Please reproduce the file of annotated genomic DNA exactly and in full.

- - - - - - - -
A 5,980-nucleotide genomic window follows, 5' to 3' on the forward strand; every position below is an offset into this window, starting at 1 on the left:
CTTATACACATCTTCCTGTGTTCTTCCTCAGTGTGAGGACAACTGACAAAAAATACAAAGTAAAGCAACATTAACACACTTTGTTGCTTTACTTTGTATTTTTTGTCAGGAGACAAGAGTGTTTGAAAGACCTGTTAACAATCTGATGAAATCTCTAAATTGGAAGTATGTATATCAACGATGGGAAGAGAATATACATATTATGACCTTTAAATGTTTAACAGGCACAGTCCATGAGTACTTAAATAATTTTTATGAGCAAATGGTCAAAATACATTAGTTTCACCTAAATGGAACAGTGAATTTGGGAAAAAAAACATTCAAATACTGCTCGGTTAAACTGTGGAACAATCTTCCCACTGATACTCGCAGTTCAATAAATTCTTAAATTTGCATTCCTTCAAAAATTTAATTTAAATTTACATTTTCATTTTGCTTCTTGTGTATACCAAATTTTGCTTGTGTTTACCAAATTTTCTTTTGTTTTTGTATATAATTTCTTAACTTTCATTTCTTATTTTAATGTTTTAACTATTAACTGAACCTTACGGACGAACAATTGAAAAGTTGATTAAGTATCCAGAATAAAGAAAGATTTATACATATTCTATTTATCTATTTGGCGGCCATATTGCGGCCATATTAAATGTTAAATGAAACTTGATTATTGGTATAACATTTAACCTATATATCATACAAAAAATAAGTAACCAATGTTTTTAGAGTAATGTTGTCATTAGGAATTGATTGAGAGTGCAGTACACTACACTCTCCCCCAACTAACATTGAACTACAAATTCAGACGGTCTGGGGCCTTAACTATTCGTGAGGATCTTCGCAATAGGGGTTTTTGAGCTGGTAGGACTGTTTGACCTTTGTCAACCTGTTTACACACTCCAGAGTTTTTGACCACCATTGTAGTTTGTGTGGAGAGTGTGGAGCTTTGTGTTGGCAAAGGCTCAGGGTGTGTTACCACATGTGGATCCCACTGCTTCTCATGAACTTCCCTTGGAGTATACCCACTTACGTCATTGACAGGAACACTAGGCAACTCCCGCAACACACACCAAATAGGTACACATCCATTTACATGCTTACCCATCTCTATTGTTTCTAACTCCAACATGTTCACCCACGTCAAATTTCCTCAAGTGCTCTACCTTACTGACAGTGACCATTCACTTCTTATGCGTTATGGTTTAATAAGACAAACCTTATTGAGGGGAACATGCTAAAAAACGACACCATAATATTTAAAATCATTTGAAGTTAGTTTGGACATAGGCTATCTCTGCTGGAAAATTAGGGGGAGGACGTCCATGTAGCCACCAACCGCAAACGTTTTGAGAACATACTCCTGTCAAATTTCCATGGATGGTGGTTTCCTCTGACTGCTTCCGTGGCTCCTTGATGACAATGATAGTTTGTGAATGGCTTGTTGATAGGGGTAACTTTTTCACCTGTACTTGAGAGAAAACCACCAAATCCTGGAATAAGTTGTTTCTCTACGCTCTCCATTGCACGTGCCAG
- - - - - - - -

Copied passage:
A 5,980-nucleotide genomic window follows, 5' to 3' on the forward strand; every position below is an offset into this window, starting at 1 on the left:
CTTATACACATCTTCCTGTGTTCTTCCTCAGTGTGAGGACAACTGACAAAAAATACAAAGTAAAGCAACATTAACACACTTTGTTGCTTTACTTTGTATTTTTTGTCAGGAGACAAGAGTGTTTGAAAGACCTGTTAACAATCTGATGAAATCTCTAAATTGGAAGTATGTATATCAACGATGGGAAGAGAATATACATATTATGACCTTTAAATGTTTAACAGGCACAGTCCATGAGTACTTAAATAATTTTTATGAGCAAATGGTCAAAATACATTAGTTTCACCTAAATGGAACAGTGAATTTGGGAAAAAAAACATTCAAATACTGCTCGGTTAAACTGTGGAACAATCTTCCCACTGATACTCGCAGTTCAATAAATTCTTAAATTTGCATTCCTTCAAAAATTTAATTTAAATTTACATTTTCATTTTGCTTCTTGTGTATACCAAATTTTGCTTGTGTTTACCAAATTTTCTTTTGTTTTTGTATATAATTTCTTAACTTTCATTTCTTATTTTAATGTTTTAACTATTAACTGAACCTTACGGACGAACAATTGAAAAGTTGATTAAGTATCCAGAATAAAGAAAGATTTATACATATTCTATTTATCTATTTGGCGGCCATATTGCGGCCATATTAAATGTTAAATGAAACTTGATTATTGGTATAACATTTAACCTATATATCATACAAAAAATAAGTAACCAATGTTTTTAGAGTAATGTTGTCATTAGGAATTGATTGAGAGTGCAGTACACTACACTCTCCCCCAACTAACATTGAACTACAAATTCAGACGGTCTGGGGCCTTAACTATTCGTGAGGATCTTCGCAATAGGGGTTTTTGAGCTGGTAGGACTGTTTGACCTTTGTCAACCTGTTTACACACTCCAGAGTTTTTGACCACCATTGTAGTTTGTGTGGAGAGTGTGGAGCTTTGTGTTGGCAAAGGCTCAGGGTGTGTTACCACATGTGGATCCCACTGCTTCTCATGAACTTCCCTTGGAGTATACCCACTTACGTCATTGACAGGAACACTAGGCAACTCCCGCAACACACACCAAATAGGTACACATCCATTTACATGCTTACCCATCTCTATTGTTTCTAACTCCAACATGTTCACCCACGTCAAATTTCCTCAAGTGCTCTACCTTACTGACAGTGACCATTCACTTCTTATGCGTTATGGTTTAATAAGACAAACCTTATTGAGGGGAACATGCTAAAAAACGACACCATAATATTTAAAATCATTTGAAGTTAGTTTGGACATAGGCTATCTCTGCTGGAAAATTAGGGGGAGGACGTCCATGTAGCCACCAACCGCAAACGTTTTGAGAACATACTCCTGTCAAATTTCCATGGATGGTGGTTTCCTCTGACTGCTTCCGTGGCTCCTTGATGACAATGATAGTTTGTGAATGGCTTGTTGATAGGGGTAACTTTTTCACCTGTACTTGAGAGAAAACCACCAAATCCTGGAATAAGTTGTTTCTCTACGCTCTCCATTGCACGTGCCAG